Project Noah

Project Noah is a tool to explore and document wildlife and a platform to harness the power of citizen scientists everywhere.

Join Project Noah Today

Gum treehopper

Eurymela distincta


Hypnotic black-white eyes; blue femurs; deep copper-blue-bronze patina through dark gloss; white patches on either shoulder and on either flank; attended and groomed by mid-sized, unknown local ant species.


Eucalyptus trees; south-east coastal open forests, Australia.


The ants seem particularly busy at the rear end of the hopper in pic 2. This is where the reward lies for the ants. The ants in return provide protection and cleaning services for eggs, nymphs and adults. Who is controlling who? Pic 4 shows two different stage nymphs. This would appear to be an adult male and the blue colouring might be partly attributable to brochosomes. These are tiny geodetic spherical structures ( bit like Buckminster fullerenes ) which are only known produced by these creatures. They produce them internally and after moulting, excrete some through their anus, spreading it all over their body in a grooming session. The resulting coating looks and behaves like a wax which protects the insect from the sticky sugary substances it makes later to feed the ants. they Read about these fascinating compounds here... ..There are also suggestions that some species might use the brochosomes to protect their eggs.
Also see E fenestrata

No species ID suggestions


IrinaSh 5 years ago

Симбиотические отношения- удивительные.Снимки очень интересные.

Mark Ridgway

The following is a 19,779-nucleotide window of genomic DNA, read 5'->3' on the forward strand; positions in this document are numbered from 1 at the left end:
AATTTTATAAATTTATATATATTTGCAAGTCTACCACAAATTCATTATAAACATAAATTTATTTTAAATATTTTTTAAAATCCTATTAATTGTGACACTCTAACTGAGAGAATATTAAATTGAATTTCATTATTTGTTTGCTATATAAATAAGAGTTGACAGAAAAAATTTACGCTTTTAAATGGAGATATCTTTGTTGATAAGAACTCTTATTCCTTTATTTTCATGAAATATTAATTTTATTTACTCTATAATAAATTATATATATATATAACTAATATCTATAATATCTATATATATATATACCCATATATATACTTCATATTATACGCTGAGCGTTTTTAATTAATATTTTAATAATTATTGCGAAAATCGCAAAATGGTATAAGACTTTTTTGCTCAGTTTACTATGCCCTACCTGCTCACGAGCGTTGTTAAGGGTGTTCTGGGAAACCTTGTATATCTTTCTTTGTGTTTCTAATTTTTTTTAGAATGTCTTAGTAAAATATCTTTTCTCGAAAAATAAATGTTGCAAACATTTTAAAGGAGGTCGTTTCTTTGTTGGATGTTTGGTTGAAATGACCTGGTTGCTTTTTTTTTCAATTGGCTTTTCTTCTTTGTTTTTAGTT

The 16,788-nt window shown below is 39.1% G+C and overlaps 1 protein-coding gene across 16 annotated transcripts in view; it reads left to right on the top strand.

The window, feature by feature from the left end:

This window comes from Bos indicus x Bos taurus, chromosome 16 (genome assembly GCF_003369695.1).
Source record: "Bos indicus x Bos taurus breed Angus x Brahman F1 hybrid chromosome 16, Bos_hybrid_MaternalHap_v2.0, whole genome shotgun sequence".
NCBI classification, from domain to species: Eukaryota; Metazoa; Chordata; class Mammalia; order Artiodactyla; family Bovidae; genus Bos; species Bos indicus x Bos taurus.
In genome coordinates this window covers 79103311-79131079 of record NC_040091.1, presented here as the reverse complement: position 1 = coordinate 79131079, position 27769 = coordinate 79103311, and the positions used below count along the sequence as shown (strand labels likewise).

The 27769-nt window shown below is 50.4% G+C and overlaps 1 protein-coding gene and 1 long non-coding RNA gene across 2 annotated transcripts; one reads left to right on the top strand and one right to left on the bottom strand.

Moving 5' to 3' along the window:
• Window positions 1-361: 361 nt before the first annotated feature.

Mark Ridgway 5 years ago

Natural buckyballs... incredible.

Mark Ridgway
Mark Ridgway 5 years ago

Great - thanks martinl & lori.tas... I'm going with male E.distincta on this one.

lori.tas 5 years ago

Hi Mark, see this spotting I just put up: Especially the note about brochosomes.

MartinL 6 years ago

The common jassid ID concerned me because ours seems more strongly black. This link from Victoria reassured me. They seem the same.
Your pic #2 shows red below. However the blue legs and general sheen need explanation (maybe males?) and you are wise to be cautious about its ID.

Mark Ridgway
Mark Ridgway 6 years ago

Thanks SFrazier. Fixed.

Scott Frazier
Scott Frazier 6 years ago

A great spotting but actually does not fit the brooding behaviour mission where one (or two) parent(s) takes care of the young.

Mark Ridgway
Mark Ridgway 6 years ago

thanks lars

LarsKorb 6 years ago

awesome close, Argybee - great catch

Mark Ridgway
Mark Ridgway 6 years ago

Done alice. I also included this in 'brooding behaviour' even though they use the ants as nannies to do the work.

alicelongmartin 6 years ago

Nice series! Should it be in Symbiotic Relationships in the Missions?

CindyBinghamKeiser 6 years ago

Wonderful beauty and pics!

Leuba Ridgway
Leuba Ridgway 6 years ago

great pics argybee !

Mark Ridgway
Mark Ridgway 6 years ago

Pic 4 = younger nymphs being groomed by ants.

Victoria, Australia

Lat: -37.90, Long: 145.31

Spotted on Mar 4, 2012
Submitted on Mar 4, 2012

Related spottings

Gum tree hopper eurymela leafhopper Eurymela distincta Common Jassid

Nearby spottings

Blattellidae (ootheca) Two-lined Gum Leafhopper Garden soldier fly Hepialid moth exuvia